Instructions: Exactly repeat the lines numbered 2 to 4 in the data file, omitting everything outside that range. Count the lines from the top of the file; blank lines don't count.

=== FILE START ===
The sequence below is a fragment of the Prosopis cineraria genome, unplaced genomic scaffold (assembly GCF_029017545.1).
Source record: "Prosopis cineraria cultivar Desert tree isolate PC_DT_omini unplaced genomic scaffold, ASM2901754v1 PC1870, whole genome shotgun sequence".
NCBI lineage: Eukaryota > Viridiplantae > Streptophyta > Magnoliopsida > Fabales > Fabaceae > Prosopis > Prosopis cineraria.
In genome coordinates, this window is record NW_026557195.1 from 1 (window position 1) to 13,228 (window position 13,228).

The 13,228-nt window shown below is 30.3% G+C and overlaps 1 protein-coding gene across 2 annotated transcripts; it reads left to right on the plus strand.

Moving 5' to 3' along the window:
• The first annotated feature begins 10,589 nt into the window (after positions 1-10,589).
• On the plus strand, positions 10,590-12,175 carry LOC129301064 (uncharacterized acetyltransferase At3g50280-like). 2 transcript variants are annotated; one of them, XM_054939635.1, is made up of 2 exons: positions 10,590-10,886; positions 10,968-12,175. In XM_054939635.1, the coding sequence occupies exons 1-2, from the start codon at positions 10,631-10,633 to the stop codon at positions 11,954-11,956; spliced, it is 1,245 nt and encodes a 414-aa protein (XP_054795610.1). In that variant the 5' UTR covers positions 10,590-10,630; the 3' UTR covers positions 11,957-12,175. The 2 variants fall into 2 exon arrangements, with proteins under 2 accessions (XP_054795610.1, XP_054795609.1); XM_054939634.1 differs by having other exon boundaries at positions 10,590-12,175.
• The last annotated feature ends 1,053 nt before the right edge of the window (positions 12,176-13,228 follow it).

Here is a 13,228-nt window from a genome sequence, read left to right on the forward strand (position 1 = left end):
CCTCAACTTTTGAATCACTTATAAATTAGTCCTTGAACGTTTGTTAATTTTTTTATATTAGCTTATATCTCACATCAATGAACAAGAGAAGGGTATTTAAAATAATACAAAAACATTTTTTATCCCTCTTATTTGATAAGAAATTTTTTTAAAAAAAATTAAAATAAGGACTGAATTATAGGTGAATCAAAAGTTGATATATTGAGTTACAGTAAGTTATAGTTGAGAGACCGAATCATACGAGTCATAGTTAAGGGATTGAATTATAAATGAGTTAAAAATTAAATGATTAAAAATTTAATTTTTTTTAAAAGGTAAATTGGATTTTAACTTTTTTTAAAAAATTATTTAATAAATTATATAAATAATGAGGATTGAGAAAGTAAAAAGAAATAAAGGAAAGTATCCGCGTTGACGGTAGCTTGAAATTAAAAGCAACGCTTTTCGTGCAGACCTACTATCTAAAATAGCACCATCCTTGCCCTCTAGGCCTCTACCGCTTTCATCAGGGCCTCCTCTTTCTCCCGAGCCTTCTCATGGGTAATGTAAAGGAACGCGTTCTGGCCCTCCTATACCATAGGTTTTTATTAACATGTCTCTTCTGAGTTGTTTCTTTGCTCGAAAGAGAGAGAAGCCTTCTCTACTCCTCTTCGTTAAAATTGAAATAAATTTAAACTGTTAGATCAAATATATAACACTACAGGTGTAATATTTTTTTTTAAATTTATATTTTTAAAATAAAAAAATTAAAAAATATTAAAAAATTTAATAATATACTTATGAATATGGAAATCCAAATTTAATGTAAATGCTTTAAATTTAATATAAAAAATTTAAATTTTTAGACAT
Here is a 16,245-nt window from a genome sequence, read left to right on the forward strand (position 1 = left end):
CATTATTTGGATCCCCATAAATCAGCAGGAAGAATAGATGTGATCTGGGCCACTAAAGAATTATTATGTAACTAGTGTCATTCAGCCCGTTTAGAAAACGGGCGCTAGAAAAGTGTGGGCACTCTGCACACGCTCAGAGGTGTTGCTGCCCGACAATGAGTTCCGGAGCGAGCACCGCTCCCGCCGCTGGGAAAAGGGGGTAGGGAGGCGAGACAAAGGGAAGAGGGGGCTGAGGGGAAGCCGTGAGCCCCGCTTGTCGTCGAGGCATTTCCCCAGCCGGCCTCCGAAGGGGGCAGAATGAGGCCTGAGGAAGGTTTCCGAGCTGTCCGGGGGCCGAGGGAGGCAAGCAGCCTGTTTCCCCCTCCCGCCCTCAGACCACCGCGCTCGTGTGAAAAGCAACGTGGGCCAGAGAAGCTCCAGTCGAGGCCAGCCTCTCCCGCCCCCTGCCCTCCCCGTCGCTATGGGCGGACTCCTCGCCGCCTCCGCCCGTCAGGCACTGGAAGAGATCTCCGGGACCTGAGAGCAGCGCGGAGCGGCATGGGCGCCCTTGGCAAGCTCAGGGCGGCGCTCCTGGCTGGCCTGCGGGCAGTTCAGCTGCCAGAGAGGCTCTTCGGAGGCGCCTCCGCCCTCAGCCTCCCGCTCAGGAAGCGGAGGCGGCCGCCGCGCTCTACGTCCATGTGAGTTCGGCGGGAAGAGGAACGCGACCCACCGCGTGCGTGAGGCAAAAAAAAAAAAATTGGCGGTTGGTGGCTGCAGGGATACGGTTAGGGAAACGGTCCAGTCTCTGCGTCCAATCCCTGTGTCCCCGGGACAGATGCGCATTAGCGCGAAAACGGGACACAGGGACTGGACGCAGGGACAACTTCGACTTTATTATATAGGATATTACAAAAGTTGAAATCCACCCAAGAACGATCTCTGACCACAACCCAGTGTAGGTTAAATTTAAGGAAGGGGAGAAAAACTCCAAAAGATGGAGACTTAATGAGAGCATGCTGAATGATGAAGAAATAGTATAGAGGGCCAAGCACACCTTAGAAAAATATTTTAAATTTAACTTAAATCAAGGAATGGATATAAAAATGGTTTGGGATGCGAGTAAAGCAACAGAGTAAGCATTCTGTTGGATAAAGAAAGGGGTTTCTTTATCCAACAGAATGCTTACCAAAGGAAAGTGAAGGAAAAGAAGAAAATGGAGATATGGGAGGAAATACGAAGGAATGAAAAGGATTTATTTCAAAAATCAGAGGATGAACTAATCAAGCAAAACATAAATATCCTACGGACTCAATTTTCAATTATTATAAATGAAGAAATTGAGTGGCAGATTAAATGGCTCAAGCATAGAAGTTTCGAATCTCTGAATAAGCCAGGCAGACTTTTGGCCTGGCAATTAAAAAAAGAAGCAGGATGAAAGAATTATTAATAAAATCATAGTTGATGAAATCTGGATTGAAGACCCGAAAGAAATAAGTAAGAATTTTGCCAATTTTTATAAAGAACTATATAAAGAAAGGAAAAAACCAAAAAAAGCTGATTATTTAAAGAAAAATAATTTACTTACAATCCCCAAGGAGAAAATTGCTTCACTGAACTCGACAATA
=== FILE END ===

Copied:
Source record: "Prosopis cineraria cultivar Desert tree isolate PC_DT_omini unplaced genomic scaffold, ASM2901754v1 PC1870, whole genome shotgun sequence".
NCBI lineage: Eukaryota > Viridiplantae > Streptophyta > Magnoliopsida > Fabales > Fabaceae > Prosopis > Prosopis cineraria.
In genome coordinates, this window is record NW_026557195.1 from 1 (window position 1) to 13,228 (window position 13,228).